Big shindig

That night we attended the Black Tie Awards Gala, which was a nice event. It was outdoors and the weather was just perfect. I wore a suit, thinking only a few people would actually be in black tie. Actually, only a few wore suits. Oops.

My personal highlight was seeing Sean Astin ("Rudy," Sam Gamgee in "Fellowship of the Ring"), who was there to receive an award in place of his mom, Patty Duke, who couldn't make it because she was hurt at her ranch in Idaho. He gave a nice talk about the importance of movies in general. We left right after eating because we had to get up early to take advantage of free hot air balloon rides the festival had arranged. We didn't see musician Billy Preston or Shatner get their awards. Hell, we didn't even see them.

Ballooning

This alone was worth all of the work doing "Johnny." We flew on a free 45-minute flight over the Temecula vineyards right at sunrise Sunday. Six of us went up with the pilot. We had never done this before and enjoyed it big time. I told the lead dude I would like to "become a member of the 400-foot-high club," but he said that he was married.

Final screening

Our group of six showings was the first batch of movies shown on the festival's final day, so I expected a huge crowd. There was only about 10 people in the theater, though, 5 minutes beforehand. I went out to the lobby to greet some friends who had come to see "Johnny" on the big screen. When I returned to the theater, I was stunned to see that about 50 people were now in there.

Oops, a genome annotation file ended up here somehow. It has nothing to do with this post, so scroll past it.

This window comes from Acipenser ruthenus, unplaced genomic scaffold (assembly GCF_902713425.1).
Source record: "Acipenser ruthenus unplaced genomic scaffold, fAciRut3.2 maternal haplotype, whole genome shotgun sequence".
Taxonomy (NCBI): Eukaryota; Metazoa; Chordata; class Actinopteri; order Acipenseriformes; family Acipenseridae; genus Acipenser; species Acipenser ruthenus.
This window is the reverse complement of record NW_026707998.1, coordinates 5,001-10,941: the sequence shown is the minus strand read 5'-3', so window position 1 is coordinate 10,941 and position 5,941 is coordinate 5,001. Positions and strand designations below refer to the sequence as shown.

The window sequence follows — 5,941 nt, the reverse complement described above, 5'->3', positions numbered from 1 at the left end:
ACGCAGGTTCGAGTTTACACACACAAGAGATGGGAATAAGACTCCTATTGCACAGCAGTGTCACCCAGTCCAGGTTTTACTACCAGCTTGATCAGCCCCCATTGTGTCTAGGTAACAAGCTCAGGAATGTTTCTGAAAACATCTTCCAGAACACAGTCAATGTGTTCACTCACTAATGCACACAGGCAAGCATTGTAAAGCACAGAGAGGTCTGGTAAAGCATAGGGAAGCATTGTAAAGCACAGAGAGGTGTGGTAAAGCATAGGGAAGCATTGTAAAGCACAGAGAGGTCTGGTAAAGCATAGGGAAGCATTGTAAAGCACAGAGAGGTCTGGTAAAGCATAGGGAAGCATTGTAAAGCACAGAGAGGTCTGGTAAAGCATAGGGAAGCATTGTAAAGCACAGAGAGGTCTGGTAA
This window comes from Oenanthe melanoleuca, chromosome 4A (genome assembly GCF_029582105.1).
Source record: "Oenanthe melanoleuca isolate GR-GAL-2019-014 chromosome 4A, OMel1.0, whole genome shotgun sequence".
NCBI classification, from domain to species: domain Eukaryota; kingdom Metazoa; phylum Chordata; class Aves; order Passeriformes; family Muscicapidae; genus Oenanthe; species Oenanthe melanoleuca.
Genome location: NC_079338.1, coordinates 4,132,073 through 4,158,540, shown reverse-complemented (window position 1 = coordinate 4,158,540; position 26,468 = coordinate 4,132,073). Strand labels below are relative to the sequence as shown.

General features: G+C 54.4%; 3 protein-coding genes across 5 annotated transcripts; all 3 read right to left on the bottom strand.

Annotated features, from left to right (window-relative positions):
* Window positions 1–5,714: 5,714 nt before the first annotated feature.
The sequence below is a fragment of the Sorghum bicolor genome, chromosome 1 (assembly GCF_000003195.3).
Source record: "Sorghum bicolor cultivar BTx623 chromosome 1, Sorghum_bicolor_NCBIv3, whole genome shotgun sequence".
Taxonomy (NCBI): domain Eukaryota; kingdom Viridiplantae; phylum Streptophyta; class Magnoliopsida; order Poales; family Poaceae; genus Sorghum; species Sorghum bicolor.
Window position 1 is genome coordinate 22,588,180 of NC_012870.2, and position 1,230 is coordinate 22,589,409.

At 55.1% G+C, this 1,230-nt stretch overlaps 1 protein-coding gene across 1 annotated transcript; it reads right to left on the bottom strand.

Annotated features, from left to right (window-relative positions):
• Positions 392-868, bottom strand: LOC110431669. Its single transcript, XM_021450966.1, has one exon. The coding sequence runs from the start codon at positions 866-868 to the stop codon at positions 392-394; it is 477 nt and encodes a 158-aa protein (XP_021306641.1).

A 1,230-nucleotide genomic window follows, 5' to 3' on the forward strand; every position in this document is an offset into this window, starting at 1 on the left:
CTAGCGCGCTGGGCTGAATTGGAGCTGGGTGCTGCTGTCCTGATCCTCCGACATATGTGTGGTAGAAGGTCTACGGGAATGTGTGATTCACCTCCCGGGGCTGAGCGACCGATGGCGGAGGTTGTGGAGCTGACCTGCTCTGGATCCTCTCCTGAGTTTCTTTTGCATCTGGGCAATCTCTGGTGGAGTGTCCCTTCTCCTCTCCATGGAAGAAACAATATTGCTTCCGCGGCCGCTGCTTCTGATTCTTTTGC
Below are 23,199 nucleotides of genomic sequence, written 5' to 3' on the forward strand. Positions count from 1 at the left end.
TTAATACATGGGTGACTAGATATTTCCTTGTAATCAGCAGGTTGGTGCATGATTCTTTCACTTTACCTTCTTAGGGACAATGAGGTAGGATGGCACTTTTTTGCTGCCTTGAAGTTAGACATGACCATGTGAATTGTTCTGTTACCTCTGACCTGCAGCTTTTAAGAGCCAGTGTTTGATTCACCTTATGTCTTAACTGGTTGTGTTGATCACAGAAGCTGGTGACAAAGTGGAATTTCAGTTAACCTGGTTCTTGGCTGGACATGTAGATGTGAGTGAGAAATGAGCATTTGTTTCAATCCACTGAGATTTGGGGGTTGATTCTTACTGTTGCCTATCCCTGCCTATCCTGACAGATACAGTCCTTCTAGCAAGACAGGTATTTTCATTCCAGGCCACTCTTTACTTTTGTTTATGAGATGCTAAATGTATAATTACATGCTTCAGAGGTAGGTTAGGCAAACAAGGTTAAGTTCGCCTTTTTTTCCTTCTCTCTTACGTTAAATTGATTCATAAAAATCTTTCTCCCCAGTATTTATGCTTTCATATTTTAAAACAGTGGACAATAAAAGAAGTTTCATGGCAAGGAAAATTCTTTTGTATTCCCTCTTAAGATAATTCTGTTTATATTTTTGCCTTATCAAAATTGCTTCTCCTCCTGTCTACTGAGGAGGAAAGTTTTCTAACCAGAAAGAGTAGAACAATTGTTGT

The sound level was fine for "The Eyeglasses," but "Johnny" started off way too low so I ran out to tell a festival worker (as did a guy from "Killing Michael Bay," which was to follow "Johnny" again. They finally got it loud enough about 4 minutes into it. Until then, there had been some laughter but then people started really enjoying it. HUGE laughs for Flu and "Johnny 3:16." Good laughs for all of Sue's stuff, Dante and Anna Maria. The best reaction yet to Professor McIntosh's statement about Johnny being loved "for bringing alcohol to the frontier." Utter silence at "schlong." The applause at the end was freakin' loud!

We left before they presented any awards, so I don't know what was named the best short.

Matt